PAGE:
Billie Jean King Becomes Gay Games Ambassador

Thu. April 1, 2004 12:00 AM by News Staff

Gay Games VII will be 15-22 July 2006 in Chicago

Chicago, IL - Tennis legend Billie Jean King, celebrated as one of the most important women of the 20th Century, has become an official Ambassador of the Federation of Gay Games (FGG). She joins Olympic gold-medalist Bruce Hayes, former U.S. Ambassador James C. Hormel, actress and activist Judith Light, and artist Tom Bianchi as Gay Games Ambassadors.

The announcement of King's support of the Gay Games movement was made jointly by Chicago Games, Inc., host of Gay Games VII, and the FGG. King, a part-time Chicagoan, has strong ties to the Windy City through both the sports and non-profit communities. She is co-chair of the Honorary Board for the Center on Halsted, Chicago's new multi-million dollar community center, expected to open just in time for the Gay Games in Chicago.

"The Gay Games have long held a special place in my heart," said Billie Jean King in a statement. "Together, the previous six Gay Games have motivated millions worldwide with the mission of achieving one's personal best, regardless of sexual orientation. Just as with the women's sports movement, the Gay Games have helped to tear down stereotypes. I am particularly pleased to lend my support as Chicago is poised to continue the legacy as host of Gay Games VII in 2006."

"We are immensely honored that Ms. King has chosen to become a Gay Games Ambassador," said FGG co-president Kathleen Webster of Philadelphia. "Billie Jean King galvanized the women's movement in sports. Since she courageously came out as a lesbian, she has also served as a role model for gay and lesbian athletes. As a lesbian martial arts competitor, I am grateful to have followed in the pioneering footsteps of Ms. King."

Billie Jean King has long been strongly committed to the worldwide sports movement. Her World Team Tennis Charities promotes health, fitness, education and social change. The organization was established by King, one of the greatest tennis champions of all-time with a record 20 Wimbledon Championships. Even more significantly, she remains a champion for social change. She was a leader of the women's rights movement in the 1970s and is largely responsible for the popularity of women's sports today. She was named by Life Magazine as one of the 100 Most Important Americans of the 20th Century.

Over the years King has raised or personally given to charities supporting tennis, sports, health, education, minorities, gay and lesbian groups, children, families, and opportunities for women. She is a founder of the Women's Sports Foundation, and co-founder of World Team Tennis. She is currently Coach of the U.S. Fed Cup team for the USTA.

"Billie Jean King has been an inspiration to millions of athletes around the world, and she has inspired the tens of thousands of athletes who are part of the Gay Games movement," said FGG co-president Roberto Mantaci of Paris. Mantaci, a swimmer, added "Many gay men see Ms. King as a role model because she has so strongly fought against homophobia in sports."

Ms. King first supported the Gay Games with videotaped remarks of encouragement shown at the opening ceremony of Gay Games IV in New York in 1994.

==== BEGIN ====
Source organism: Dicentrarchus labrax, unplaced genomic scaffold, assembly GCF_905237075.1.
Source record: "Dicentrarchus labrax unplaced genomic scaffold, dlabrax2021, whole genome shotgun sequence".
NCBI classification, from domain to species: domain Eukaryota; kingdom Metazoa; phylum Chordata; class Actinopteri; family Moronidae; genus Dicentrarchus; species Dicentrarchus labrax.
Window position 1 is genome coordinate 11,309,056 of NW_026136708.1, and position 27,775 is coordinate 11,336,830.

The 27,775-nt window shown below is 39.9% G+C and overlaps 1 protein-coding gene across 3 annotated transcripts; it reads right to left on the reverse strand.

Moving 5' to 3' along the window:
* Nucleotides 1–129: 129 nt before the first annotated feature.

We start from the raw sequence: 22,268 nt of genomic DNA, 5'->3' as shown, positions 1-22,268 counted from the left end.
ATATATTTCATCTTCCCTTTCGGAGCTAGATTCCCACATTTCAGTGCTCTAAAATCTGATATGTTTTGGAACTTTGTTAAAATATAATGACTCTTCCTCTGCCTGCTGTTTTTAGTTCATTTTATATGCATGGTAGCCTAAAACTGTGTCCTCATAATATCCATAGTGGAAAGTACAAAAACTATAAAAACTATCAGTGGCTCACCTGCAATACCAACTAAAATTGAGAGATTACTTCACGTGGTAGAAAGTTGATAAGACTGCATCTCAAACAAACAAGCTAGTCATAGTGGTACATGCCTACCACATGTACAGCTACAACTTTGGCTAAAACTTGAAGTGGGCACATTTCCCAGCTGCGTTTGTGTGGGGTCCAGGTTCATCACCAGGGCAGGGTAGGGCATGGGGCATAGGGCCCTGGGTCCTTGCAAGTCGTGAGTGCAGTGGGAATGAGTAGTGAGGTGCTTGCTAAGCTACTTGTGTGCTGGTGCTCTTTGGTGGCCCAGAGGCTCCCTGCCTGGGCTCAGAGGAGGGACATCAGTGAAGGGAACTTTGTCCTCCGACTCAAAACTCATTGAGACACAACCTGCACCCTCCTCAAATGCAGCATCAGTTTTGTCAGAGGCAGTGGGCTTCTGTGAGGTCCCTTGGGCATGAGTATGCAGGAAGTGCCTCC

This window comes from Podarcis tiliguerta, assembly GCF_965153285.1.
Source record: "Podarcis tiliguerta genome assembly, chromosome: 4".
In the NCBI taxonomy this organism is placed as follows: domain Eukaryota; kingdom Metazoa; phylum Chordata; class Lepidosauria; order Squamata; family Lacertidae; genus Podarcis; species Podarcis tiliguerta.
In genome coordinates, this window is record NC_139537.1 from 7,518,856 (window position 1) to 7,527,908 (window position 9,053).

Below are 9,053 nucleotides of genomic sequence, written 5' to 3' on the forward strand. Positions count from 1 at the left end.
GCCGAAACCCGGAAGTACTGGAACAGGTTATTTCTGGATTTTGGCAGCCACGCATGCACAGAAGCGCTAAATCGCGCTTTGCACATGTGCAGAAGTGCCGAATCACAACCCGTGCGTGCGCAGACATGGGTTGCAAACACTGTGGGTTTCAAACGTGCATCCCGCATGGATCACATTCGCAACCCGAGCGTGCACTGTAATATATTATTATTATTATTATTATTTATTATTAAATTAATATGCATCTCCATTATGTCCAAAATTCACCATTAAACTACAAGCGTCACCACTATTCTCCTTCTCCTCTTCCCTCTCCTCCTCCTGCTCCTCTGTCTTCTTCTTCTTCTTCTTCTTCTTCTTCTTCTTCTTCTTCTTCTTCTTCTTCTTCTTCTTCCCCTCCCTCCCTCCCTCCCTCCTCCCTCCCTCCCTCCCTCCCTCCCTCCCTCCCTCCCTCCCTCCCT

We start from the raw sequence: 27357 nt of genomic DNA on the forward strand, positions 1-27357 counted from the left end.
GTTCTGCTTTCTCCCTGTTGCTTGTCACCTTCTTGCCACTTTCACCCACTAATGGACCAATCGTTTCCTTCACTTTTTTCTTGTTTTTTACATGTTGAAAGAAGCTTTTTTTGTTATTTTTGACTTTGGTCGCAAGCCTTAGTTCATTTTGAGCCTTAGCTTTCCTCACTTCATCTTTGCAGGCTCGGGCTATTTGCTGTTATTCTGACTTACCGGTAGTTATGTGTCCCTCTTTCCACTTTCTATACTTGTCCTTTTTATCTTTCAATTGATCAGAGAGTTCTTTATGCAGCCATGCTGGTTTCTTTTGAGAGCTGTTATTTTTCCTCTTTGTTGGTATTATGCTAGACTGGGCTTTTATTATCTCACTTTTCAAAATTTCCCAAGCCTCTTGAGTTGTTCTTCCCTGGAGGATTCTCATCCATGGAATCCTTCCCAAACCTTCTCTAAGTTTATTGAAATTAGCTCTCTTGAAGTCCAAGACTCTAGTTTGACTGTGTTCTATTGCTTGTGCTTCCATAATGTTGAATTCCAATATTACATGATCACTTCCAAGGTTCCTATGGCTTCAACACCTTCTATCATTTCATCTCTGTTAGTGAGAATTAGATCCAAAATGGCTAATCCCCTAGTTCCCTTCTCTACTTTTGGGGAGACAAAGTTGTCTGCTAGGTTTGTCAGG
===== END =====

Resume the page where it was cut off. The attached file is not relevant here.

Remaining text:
Her renewed participation in the Gay Games movement in support of Chicago is seen as a natural continuation of that early support.

"Because of Ms. King's strong Chicago roots, we wanted her to be the first new Ambassador announced once Chicago was selected to host Gay Games VII," said Tracy Baim, Co Vice-Chair of Chicago Games, Inc. "She has been a vital contributor to our community, and we are excited about her support of the Gay Games 22-year legacy." Gay Games VII will take place 15-22 July 2006.

After several years as the dominant female tennis player on the women¹s tour, in 1967 she was selected as "Outstanding Female Athlete of the World." In 1972 she was named Sports Illustrated "Sportsperson of the Year," the first woman to be so honored; and in 1973, she was dubbed "Female Athlete of the Year." Billie Jean King spoke out for women and their right to earn comparable money in tennis and other sports. Her constant lobbying and commitments have broken many barriers, extending her influence beyond her on court performances.

After Bobby Riggs beat Margaret Court in tennis on Mother¹s Day, 1973, King struck back by beating him at the Houston Astrodome Sept. 30 of that year. The "Battle of the Sexes" was an international television extravaganza. After defeating Riggs 6-4, 6-3, 6-3, King told the media, "This is the culmination of a lifetime in the sport. Tennis has always been reserved for the rich, the white, the males and I've always been pledged to change all that."

Instituted in 2002, the Gay Games Ambassador Program brings prominent athletes, artists, politicians and other individuals together on an ongoing basis to promote the Gay Games.

The Federation of Gay Games is the international governing body that perpetuates the quadrennial Gay Games. The Gay Games was conceived by Dr. Tom Waddell, an Olympic decathlete, and was first held in San Francisco in 1982 with 1,350 participants. Subsequent Gay Games were held in San Francisco (1986; 3,500 participants), Vancouver (1990; 7,300 participants), New York (1994; 12,500 participants), Amsterdam (1998; 13,000 participants), and Sydney (2002; 11,000 participants). For more information, visit

Chicago Games, Inc. is the host of Gay Games VII and is led by experienced civic leaders from Chicago's business, sports and non-profit sectors. More than 12,000 participants are expected to compete in more than 25 individual and team sports 15-22 July 2006.